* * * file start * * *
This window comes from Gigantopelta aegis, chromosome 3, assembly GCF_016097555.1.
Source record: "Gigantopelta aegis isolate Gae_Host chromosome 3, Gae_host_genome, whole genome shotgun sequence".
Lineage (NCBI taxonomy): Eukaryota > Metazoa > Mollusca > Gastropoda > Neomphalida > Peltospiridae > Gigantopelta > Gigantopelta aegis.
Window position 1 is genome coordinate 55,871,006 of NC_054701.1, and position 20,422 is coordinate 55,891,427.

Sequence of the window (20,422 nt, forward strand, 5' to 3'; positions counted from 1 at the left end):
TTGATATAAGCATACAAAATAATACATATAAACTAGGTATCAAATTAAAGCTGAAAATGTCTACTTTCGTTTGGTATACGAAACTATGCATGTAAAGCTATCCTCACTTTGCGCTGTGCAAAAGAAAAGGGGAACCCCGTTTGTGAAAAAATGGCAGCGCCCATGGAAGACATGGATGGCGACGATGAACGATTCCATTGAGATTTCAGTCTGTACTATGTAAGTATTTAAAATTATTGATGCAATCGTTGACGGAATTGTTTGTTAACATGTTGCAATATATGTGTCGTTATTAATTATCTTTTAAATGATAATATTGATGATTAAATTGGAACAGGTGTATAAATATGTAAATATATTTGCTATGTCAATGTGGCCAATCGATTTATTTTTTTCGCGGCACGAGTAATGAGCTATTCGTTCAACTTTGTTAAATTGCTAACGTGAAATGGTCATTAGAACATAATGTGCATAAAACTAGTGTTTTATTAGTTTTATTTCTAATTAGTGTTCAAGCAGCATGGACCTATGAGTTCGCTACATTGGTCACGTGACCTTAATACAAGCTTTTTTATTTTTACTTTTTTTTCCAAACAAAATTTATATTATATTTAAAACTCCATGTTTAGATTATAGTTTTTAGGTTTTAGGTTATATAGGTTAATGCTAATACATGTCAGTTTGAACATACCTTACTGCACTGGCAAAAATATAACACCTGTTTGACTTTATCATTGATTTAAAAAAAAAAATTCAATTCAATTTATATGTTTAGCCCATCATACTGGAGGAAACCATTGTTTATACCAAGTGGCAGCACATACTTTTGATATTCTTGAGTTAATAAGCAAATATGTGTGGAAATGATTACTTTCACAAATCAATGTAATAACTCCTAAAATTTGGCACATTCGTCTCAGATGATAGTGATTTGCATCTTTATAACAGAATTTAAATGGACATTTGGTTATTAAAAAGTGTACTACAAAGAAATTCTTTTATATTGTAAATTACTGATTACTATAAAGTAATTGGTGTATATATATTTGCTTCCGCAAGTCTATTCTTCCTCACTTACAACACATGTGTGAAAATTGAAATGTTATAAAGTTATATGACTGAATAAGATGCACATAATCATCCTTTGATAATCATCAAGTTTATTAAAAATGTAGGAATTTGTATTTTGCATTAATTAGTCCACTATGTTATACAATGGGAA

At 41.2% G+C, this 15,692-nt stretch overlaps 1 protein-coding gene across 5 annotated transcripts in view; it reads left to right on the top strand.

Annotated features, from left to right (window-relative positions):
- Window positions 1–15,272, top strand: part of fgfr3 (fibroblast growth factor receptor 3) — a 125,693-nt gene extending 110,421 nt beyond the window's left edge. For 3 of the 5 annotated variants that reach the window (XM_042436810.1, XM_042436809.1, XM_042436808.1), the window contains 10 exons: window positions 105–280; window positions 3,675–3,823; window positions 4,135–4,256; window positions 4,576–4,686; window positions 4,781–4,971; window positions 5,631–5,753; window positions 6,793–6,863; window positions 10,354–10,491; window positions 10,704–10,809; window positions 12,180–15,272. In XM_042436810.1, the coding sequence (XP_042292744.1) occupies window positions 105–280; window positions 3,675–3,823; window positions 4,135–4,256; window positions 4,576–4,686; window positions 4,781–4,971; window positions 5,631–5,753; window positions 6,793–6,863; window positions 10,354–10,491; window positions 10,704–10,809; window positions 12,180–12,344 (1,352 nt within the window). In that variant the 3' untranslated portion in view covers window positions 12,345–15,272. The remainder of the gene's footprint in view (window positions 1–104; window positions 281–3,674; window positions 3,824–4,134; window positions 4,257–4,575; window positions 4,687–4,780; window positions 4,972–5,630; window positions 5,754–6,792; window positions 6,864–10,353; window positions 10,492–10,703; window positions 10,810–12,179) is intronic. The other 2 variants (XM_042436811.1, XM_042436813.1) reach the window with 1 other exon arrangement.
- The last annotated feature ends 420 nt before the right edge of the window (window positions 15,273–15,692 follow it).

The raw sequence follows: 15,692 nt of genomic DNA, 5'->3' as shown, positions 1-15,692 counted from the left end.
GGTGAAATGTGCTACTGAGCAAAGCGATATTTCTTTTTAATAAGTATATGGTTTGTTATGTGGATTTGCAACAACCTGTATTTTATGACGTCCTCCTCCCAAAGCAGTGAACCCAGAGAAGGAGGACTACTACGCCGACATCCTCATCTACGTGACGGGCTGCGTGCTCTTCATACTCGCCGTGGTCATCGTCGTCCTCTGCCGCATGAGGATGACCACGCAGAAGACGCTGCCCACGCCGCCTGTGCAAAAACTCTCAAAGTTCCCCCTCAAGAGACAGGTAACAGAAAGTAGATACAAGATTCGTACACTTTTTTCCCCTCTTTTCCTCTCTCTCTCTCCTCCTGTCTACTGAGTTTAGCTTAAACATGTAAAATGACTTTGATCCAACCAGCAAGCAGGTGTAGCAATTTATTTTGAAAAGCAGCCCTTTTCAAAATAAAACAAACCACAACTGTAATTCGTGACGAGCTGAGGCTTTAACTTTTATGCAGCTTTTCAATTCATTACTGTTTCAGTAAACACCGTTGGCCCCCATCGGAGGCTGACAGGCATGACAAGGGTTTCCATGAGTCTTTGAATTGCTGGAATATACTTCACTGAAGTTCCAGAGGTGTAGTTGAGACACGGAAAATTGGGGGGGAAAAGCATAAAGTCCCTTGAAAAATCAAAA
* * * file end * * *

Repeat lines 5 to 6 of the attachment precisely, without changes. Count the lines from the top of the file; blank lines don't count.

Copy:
Sequence of the window (20,422 nt, forward strand, 5' to 3'; positions counted from 1 at the left end):
TTGATATAAGCATACAAAATAATACATATAAACTAGGTATCAAATTAAAGCTGAAAATGTCTACTTTCGTTTGGTATACGAAACTATGCATGTAAAGCTATCCTCACTTTGCGCTGTGCAAAAGAAAAGGGGAACCCCGTTTGTGAAAAAATGGCAGCGCCCATGGAAGACATGGATGGCGACGATGAACGATTCCATTGAGATTTCAGTCTGTACTATGTAAGTATTTAAAATTATTGATGCAATCGTTGACGGAATTGTTTGTTAACATGTTGCAATATATGTGTCGTTATTAATTATCTTTTAAATGATAATATTGATGATTAAATTGGAACAGGTGTATAAATATGTAAATATATTTGCTATGTCAATGTGGCCAATCGATTTATTTTTTTCGCGGCACGAGTAATGAGCTATTCGTTCAACTTTGTTAAATTGCTAACGTGAAATGGTCATTAGAACATAATGTGCATAAAACTAGTGTTTTATTAGTTTTATTTCTAATTAGTGTTCAAGCAGCATGGACCTATGAGTTCGCTACATTGGTCACGTGACCTTAATACAAGCTTTTTTATTTTTACTTTTTTTTCCAAACAAAATTTATATTATATTTAAAACTCCATGTTTAGATTATAGTTTTTAGGTTTTAGGTTATATAGGTTAATGCTAATACATGTCAGTTTGAACATACCTTACTGCACTGGCAAAAATATAACACCTGTTTGACTTTATCATTGATTTAAAAAAAAAAATTCAATTCAATTTATATGTTTAGCCCATCATACTGGAGGAAACCATTGTTTATACCAAGTGGCAGCACATACTTTTGATATTCTTGAGTTAATAAGCAAATATGTGTGGAAATGATTACTTTCACAAATCAATGTAATAACTCCTAAAATTTGGCACATTCGTCTCAGATGATAGTGATTTGCATCTTTATAACAGAATTTAAATGGACATTTGGTTATTAAAAAGTGTACTACAAAGAAATTCTTTTATATTGTAAATTACTGATTACTATAAAGTAATTGGTGTATATATATTTGCTTCCGCAAGTCTATTCTTCCTCACTTACAACACATGTGTGAAAATTGAAATGTTATAAAGTTATATGACTGAATAAGATGCACATAATCATCCTTTGATAATCATCAAGTTTATTAAAAATGTAGGAATTTGTATTTTGCATTAATTAGTCCACTATGTTATACAATGGGAA